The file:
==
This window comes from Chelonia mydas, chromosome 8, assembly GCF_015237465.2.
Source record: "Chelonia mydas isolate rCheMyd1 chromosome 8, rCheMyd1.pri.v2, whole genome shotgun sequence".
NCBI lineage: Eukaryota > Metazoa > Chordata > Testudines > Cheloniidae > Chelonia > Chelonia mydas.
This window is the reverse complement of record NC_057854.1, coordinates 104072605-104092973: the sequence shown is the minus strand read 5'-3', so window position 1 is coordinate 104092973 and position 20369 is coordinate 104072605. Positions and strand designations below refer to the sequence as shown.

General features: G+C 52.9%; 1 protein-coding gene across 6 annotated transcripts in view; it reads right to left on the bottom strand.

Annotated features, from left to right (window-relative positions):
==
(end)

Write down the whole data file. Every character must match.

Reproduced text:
This window comes from Chelonia mydas, chromosome 8, assembly GCF_015237465.2.
Source record: "Chelonia mydas isolate rCheMyd1 chromosome 8, rCheMyd1.pri.v2, whole genome shotgun sequence".
NCBI lineage: Eukaryota > Metazoa > Chordata > Testudines > Cheloniidae > Chelonia > Chelonia mydas.
This window is the reverse complement of record NC_057854.1, coordinates 104072605-104092973: the sequence shown is the minus strand read 5'-3', so window position 1 is coordinate 104092973 and position 20369 is coordinate 104072605. Positions and strand designations below refer to the sequence as shown.

General features: G+C 52.9%; 1 protein-coding gene across 6 annotated transcripts in view; it reads right to left on the bottom strand.

Annotated features, from left to right (window-relative positions):